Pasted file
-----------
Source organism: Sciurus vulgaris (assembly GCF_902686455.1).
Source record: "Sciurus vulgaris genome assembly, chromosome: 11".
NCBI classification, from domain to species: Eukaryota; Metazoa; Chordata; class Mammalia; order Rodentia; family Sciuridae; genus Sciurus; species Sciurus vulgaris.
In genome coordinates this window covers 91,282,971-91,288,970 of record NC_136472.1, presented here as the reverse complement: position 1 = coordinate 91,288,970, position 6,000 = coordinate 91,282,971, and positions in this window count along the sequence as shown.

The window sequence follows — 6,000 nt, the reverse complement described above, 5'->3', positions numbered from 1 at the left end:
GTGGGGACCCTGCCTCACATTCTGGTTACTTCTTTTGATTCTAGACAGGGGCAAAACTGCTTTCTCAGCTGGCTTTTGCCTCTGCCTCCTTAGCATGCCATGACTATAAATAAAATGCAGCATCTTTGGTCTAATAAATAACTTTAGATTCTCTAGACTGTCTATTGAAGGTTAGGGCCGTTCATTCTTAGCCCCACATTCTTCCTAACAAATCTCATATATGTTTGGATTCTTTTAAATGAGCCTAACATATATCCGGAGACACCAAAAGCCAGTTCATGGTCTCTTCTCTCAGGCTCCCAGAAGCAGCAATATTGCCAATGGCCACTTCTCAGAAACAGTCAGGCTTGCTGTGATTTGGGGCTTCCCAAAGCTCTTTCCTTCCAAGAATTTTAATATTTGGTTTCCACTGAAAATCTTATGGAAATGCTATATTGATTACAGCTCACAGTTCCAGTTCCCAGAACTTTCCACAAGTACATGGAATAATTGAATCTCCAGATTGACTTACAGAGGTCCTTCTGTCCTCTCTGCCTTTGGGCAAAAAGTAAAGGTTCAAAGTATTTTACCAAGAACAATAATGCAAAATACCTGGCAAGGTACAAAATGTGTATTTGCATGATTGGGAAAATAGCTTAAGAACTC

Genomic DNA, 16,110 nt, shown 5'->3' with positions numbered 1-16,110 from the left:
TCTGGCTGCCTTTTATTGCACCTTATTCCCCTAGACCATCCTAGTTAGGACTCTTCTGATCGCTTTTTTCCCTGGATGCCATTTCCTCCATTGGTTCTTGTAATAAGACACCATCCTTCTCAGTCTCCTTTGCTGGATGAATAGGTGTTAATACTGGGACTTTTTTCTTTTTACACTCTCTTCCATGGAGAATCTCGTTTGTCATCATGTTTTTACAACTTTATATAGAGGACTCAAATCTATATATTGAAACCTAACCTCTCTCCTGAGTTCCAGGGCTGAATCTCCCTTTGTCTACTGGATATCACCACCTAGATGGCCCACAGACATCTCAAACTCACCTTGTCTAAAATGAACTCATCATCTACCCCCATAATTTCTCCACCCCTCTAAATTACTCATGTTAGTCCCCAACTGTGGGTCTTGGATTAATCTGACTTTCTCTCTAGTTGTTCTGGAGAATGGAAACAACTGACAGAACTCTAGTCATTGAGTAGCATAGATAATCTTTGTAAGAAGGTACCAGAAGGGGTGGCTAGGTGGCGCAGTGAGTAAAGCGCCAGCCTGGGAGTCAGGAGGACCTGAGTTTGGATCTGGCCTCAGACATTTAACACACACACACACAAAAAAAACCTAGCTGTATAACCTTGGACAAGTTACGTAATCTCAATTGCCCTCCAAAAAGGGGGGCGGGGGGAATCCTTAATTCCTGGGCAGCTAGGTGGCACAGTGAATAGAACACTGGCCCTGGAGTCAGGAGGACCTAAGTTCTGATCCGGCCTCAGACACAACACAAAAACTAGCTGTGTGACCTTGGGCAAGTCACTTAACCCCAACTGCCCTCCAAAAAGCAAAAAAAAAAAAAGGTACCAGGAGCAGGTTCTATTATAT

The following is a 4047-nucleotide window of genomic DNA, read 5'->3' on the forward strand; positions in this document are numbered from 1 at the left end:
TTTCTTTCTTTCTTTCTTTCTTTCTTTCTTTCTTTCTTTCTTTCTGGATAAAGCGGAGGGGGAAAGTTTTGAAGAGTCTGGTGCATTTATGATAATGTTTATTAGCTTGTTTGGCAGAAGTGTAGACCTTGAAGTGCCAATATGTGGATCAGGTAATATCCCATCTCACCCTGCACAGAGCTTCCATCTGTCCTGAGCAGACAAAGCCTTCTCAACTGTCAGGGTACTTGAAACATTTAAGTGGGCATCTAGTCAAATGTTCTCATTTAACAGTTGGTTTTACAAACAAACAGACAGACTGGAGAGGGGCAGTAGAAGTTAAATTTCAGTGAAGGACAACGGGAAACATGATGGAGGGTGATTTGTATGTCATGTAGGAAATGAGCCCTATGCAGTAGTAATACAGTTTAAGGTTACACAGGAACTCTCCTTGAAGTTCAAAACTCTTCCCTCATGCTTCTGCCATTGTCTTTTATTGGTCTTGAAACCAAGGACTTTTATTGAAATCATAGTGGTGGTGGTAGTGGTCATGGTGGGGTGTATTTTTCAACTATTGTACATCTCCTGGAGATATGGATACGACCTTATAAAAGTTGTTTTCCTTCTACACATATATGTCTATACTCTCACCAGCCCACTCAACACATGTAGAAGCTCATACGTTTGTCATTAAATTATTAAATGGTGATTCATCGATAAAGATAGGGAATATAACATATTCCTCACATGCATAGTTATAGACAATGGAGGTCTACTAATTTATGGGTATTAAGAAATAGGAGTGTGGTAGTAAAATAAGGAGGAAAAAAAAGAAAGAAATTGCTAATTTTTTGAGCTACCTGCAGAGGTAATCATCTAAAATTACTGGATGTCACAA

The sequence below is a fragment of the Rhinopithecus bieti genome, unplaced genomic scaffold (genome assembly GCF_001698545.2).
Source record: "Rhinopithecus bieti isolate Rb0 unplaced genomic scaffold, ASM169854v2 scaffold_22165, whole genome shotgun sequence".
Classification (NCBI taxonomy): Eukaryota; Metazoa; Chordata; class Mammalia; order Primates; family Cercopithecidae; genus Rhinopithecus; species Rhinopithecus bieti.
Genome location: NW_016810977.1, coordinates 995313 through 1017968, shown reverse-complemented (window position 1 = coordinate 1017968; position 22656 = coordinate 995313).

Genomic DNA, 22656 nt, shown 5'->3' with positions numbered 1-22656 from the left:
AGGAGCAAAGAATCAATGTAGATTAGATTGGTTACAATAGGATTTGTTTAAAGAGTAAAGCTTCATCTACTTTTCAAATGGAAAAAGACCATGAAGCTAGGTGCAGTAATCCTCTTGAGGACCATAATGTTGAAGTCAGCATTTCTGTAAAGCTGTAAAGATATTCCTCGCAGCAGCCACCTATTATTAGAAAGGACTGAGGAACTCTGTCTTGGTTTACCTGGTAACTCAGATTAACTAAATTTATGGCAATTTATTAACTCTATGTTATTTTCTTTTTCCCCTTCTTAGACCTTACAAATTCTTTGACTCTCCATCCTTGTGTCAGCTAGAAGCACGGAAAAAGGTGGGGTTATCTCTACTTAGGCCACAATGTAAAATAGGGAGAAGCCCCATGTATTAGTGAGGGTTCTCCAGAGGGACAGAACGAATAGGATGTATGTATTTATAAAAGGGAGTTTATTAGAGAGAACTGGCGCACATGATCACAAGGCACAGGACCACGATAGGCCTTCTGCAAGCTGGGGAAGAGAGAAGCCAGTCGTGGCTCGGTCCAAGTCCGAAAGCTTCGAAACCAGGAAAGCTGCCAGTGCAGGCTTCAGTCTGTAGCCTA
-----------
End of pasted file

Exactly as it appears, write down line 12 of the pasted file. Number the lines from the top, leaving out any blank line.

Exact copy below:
Source record: "Rhinopithecus bieti isolate Rb0 unplaced genomic scaffold, ASM169854v2 scaffold_22165, whole genome shotgun sequence".